By Mary Wisniewski and Nick Carey
CHICAGO (Reuters) - On one of the busiest U.S. retails days, thousands of people took to Chicago's most prestigious downtown shopping district on Friday to protest last year's shooting death of a black teenager by a white policeman and the city's handling of the case.
About 2,000 people with signs reading "Stop Police Terror" gathered in a cold drizzle for the march on Chicago's "Magnificent Mile" on the Black Friday shopping day, which closed the major city street of Michigan Avenue to traffic.
Organizers said the rally, led by activist-politician the Rev. Jesse Jackson and several state elected officials, is a show of outrage over the fatal shooting of Laquan McDonald, 17, and what they see as racial bias in U.S. policing.
Protesters also called for the resignation of the police superintendent and a top prosecutor for what they see as foot-dragging and stonewalling in the case.
The police officer who shot McDonald 16 times, Jason Van Dyke, 37, was charged with first-degree murder hours before a graphic video of the shooting was made public on Tuesday.
"It's unconscionable that the police officer who killed Laquan McDonald was able to sit at a desk for over a year and draw a paycheck," said James Hinton, 49, who joined the march holding a sign that read: "13 months, 16 shots."
The protesters chanted "Stop the cover up, 16 shots," as they marched along Michigan Avenue.
Shoppers on the second and third floors of a Crate & Barrel could be seen lining up along windows taking pictures with their phones of throngs of protesters in the streets.
ARREST FOR SHOOTING OF 9-YEAR-OLD
Shortly before the rally, Chicago police said they had arrested and charged one man with the fatal shooting of 9-year-old Tyshawn Lee and that at least two others were also involved.
The shooting was a separate incident this month that garnered much attention because police said the boy appeared to have been killed in an act of retribution against his gang-member father.
The downtown Chicago demonstration comes three days after police, acting under a court order, released footage from a dashboard-mounted video camera that captured the Oct. 20, 2014 shooting death of McDonald.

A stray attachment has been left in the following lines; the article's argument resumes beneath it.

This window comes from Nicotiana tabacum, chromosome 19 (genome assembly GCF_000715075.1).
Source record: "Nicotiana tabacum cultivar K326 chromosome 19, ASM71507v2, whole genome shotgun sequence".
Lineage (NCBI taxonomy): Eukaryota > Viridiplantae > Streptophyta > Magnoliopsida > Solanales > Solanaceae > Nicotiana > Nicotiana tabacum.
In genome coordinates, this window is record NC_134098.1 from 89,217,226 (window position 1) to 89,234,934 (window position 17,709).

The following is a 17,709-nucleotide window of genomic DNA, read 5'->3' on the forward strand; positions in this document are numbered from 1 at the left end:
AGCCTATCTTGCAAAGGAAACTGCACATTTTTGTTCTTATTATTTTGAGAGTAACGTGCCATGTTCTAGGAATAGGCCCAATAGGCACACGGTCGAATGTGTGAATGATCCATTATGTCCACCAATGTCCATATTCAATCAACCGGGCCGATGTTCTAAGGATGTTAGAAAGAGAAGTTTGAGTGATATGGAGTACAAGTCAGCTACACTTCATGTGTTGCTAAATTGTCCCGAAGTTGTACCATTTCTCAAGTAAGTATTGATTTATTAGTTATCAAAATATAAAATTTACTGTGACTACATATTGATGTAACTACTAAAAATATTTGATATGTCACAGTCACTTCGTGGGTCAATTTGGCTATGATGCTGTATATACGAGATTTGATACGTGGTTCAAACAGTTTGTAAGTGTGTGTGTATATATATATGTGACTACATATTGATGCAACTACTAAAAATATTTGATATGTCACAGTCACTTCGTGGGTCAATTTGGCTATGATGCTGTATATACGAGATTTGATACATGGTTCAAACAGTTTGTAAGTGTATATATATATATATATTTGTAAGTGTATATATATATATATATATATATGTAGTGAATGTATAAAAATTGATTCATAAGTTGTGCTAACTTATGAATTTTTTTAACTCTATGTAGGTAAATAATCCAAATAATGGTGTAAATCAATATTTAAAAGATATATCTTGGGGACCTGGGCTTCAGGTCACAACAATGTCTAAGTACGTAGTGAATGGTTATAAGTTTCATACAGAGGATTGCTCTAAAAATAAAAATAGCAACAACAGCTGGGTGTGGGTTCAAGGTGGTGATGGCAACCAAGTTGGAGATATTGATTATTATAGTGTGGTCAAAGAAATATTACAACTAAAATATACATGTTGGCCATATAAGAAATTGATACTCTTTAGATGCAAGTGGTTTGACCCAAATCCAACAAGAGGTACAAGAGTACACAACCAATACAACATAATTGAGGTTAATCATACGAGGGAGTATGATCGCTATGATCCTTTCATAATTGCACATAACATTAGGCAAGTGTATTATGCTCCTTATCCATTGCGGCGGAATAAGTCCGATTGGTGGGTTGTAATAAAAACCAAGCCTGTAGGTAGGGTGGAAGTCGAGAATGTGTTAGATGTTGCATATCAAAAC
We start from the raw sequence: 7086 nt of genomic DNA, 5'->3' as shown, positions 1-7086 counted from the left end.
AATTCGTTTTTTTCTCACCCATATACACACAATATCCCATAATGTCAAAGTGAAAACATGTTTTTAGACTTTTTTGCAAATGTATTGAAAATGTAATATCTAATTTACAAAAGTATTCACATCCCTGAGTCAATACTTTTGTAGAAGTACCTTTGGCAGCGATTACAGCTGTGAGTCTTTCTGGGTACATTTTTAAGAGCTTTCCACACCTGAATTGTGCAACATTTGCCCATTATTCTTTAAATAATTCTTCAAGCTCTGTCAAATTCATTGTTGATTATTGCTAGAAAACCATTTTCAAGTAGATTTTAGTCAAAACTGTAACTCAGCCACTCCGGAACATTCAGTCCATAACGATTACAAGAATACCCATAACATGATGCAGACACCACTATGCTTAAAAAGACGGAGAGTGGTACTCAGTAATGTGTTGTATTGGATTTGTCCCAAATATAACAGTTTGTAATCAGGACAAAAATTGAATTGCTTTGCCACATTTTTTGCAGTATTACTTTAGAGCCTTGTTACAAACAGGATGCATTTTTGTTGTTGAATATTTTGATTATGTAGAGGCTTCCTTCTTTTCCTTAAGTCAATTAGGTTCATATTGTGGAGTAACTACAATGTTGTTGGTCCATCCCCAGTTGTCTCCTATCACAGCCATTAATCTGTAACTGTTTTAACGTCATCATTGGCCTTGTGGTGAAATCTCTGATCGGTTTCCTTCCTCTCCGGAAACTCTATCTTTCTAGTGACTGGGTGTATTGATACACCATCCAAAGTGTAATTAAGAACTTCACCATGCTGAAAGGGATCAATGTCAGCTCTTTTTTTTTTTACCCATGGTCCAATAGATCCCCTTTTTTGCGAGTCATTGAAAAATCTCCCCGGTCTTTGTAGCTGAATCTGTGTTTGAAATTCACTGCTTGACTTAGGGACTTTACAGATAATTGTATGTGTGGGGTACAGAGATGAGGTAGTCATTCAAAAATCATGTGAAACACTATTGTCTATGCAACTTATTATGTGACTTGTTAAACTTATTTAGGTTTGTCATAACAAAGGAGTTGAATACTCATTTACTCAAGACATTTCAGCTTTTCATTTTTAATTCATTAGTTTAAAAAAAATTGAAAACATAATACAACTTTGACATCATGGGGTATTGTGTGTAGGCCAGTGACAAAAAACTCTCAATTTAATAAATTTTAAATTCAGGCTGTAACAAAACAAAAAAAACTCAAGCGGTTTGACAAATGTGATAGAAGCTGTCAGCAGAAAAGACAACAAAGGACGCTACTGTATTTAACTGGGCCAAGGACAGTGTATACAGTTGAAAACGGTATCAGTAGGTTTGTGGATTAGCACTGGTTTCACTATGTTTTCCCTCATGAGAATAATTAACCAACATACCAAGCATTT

Emergence of the tape had already sparked two nights of mostly peaceful and relatively small-scale demonstrations in the city, during which nine arrests were reported by police. Despite calls on social media for protesters to turn out for Chicago's annual Thanksgiving Day parade on Thursday, no rallies materialized.
But city officials have given no detailed explanation for why the footage came without any discernible audio that is supposed to be recorded with the video.
African-American members of the City Council have repeatedly called for the resignation of Police Superintendent McCarthy.
"The mayor has made it very clear that he has my back," McCarthy told a news conference.
"And if people peel away the onion on what's happening right now in the policing world, you're going to find a police department that's doing an exceptional job," he said.
In a statement on Thursday endorsing the planned Unity March & Rally in Memory of Laquan McDonald, the Chicago Teachers Union called for Cook County's chief prosecutor, Anita Alvarez, to step down as well.
A Facebook page posted by march organizers listed additional demands including the appointment of a special prosecutor to investigate questionable circumstances in the case, and a special election to choose a new state's attorney for the county.
Organizers also called for the ouster of anyone else found to be involved in misconduct surrounding the case, and the "demilitarization" of the Chicago Police Department.
"We have watched in anger and disappointment as the city has covered up police violence," teachers union Vice President Jesse Sharkey said. He accused Mayor Rahm Emanuel of delaying release of the videos during his campaign for re-election, which he won in April.
Emanuel and other officials said they delayed making the tapes public to avoid tainting the investigation of Van Dyke.
(Reporting by Mary Wisniewski and Nick Carey; Writing by Steve Gorman and Jon Herskovitz; Editing by Meredith Mazzilli)